I laughed a lot throughout this book, which is the mark of (one of) the kind of superhero comic I look for. Giffen & Rogers recreate the classic formulas while also providing new variations: I like that Jaime's armor speaks to him in an alien language, and that there are aspects of it he doesn't entirely understand. I like the sense of a superheroic universe this story builds up, instead of being an ordinary universe with superheroes grafted on: La Dama, the local crimelord, doesn't just kidnap people, but specifically magic users, and the gang Jaime's friend Paco falls into is entirely made up of people with powers-- but they need the powerless Paco because sometimes they need someone who won't attract attention. There's a real sense of a world that's a lot like our own (I like that the story takes place in El Paso and not a fake city, and that almost all the characters are Latino), but not like ours in some logical ways. There's also some good twists on the usual formula-- Paco's gang has some redeeming value, the Blue Beetle comes to an understanding with La Dama, and I especially like that Jaime's family and friends know what he is right from the off. There's no lying to your loved ones stuff here.

That didn't take long for them to figure out.
from Blue Beetle vol. 8 #3 (art by Cynthia Martin & Phil Moy)

This is a winning mixture for a superhero comic, and I hope to see it continue from strength to strength.

Next Week: Another new old hero-- the All New Atom debuts in My Life in Miniature!

11 April 2017

Review: The Transformers: Robots in Disguise, Volume 4 by John Barber, Andrew Griffith, et al.

Up now at Unreality SF: my take on the most recent UNIT audio set from Big Finish, the return of the Silence in Silenced!

Comic PDF eBook, n.pag.
Published 2013 (contents: 2012-13)
Acquired March 2015
Read March 2017
The Transformers: Robots in Disguise, Volume 4

Written by John Barber
Pencils by Andrew Griffith
Inks by Andew Griffith and Brian Shearer
Ink Assist by Rick Ketcham
Colors by Josh Perez
Letters by Shawn Lee and Chris Mowry


EVERYTHING YOU KNEW IS WRONG!

It's maybe not quite like that, but John Barber totally upends the situation on Cybertron by returning Megatron to Iacon, disrupting the carefully calibrated peace between Autobots, Decepticons, and neutrals, as Megatron not only mobilizes the Decepticon remnants, but reveals that much of what had been happening since the beginning of the series was actually his own doing, down to the fact that he had a key Autobot under mind control as far back as volume 1! Iacon suddenly goes from a city under Autobot rule to one besieged, as the Decepticons move across the city in the night, the Autobot forces are scattered and leaderless, and Starscream insists that he could have won through democracy but Megatron messed it all up.

Don't ask, Bumblebee.
from The Transformers: Robots in Disguise vol. 1 #14 (art by Andrew Griffith & Brian Shearer)

It's the most compelling Robots in Disguise has been thus far, building on hints Barber has been dropping all along, large and small-- thank Primus for the Transformers wiki and its careful unearthing of minute details. Some of the book is still a little underwhelming: I think this is because Barber's twists and reveals are often less character-based than James Roberts's over in More than Meets the Eye, relying heavily on technology. For example, Megatron tells us that the space bridge technology in his old body allowed him to manipulate the energies of the reborn primordial Cybertron, causing the madness outside Iacon. Well, um, okay, sure, why not? As an answer to an ongoing mystery, it's not exactly satisfying. The mind-control reveal is also a bit meh, I think, as it doesn't actually tell us anything about the character in question. (Well, I guess it does tell us he's not as bad as he seemed.) And there's a key moment that really relies on you knowing about the attitudes of multiple characters toward Spike Witwicky from the previous ongoing... which I only read the first volume of...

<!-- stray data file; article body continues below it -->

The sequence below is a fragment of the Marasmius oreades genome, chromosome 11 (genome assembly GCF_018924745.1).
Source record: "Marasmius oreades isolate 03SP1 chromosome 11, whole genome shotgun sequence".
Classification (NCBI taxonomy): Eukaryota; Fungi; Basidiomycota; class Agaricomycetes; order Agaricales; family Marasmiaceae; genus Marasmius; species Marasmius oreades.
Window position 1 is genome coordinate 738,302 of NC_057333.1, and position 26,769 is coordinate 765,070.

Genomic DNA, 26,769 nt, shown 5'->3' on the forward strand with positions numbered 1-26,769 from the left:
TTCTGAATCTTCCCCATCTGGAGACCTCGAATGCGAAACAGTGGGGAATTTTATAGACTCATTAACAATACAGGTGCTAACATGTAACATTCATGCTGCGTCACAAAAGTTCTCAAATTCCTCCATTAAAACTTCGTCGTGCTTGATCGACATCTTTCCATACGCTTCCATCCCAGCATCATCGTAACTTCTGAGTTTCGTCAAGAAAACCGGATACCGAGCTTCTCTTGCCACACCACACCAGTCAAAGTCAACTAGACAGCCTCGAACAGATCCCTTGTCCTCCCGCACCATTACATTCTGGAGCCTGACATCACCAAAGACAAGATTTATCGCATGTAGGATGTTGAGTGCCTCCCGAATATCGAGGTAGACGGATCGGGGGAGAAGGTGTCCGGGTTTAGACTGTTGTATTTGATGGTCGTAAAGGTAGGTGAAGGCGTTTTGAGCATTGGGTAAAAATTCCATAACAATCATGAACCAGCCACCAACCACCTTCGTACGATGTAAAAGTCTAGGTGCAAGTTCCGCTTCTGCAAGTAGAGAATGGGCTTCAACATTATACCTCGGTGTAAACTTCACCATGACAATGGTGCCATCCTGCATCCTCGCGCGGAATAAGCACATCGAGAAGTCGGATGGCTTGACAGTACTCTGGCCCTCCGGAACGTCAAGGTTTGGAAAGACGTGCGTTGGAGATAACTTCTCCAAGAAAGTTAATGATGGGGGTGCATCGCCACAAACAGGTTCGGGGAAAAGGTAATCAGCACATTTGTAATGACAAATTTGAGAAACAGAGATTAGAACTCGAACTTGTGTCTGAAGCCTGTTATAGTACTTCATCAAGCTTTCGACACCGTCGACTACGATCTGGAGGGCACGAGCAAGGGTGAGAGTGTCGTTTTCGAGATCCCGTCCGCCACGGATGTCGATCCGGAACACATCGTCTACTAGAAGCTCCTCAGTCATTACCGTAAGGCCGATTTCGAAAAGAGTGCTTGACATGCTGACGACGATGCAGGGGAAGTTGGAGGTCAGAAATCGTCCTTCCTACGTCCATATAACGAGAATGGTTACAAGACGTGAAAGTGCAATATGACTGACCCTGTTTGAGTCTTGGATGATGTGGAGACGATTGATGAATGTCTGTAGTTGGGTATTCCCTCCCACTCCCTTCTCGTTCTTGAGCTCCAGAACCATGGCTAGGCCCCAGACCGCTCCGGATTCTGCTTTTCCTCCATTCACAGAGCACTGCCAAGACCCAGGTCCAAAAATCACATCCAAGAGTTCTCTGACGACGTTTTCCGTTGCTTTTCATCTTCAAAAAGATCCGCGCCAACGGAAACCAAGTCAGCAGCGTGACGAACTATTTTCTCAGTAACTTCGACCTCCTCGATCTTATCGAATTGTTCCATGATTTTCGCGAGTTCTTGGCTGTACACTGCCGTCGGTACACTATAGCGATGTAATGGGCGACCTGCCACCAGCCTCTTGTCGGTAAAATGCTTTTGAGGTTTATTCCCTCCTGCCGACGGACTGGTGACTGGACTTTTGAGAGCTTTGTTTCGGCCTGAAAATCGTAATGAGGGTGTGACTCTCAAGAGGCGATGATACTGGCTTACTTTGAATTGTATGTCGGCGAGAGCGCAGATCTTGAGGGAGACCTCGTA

These guys mostly just put in small, periodic appearances-- I hope we see more of them because they're awesome.
from The Transformers: Robots in Disguise vol. 1 #12 (art by Andrew Griffith)

That said, there's good stuff here. I like the growing group of former Autobots and Decepticons who feel they have more in common with the neutrals. I like how Wheeljack manages to save the day retroactively with a nice callback to an earlier issue.

Two issues of Megatron not talking turns out to be Megatron at his most unsettling.
from The Transformers: Robots in Disguise vol. 1 #13 (art by Andrew Griffith)

And best of all is the developing friendship between Metalhawk, leader of the neutrals, and Starscream, the Decepticon Who Would Be King. At one point I gasped aloud. Very enjoyable stuff-- I spent volumes 1-3 feeling like Barber was continuously setting up, and here he finally pays off, and it's definitely worth the wait. I look forward to seeing where Robots in Disguise goes more than ever.

Next Week: Meanwhile, in space... the Lost Light finally gets somewhere on its quest in More than Meets the Eye! Well, kinda.

10 April 2017

Review: Top 10, Book 1 by Alan Moore, Gene Ha, and Zander Cannon

Comic trade paperback, n.pag.
Published 2010 (contents: 1999-2000) 

Acquired December 2011
Read August 2016
Top 10: Collected Edition, Book 1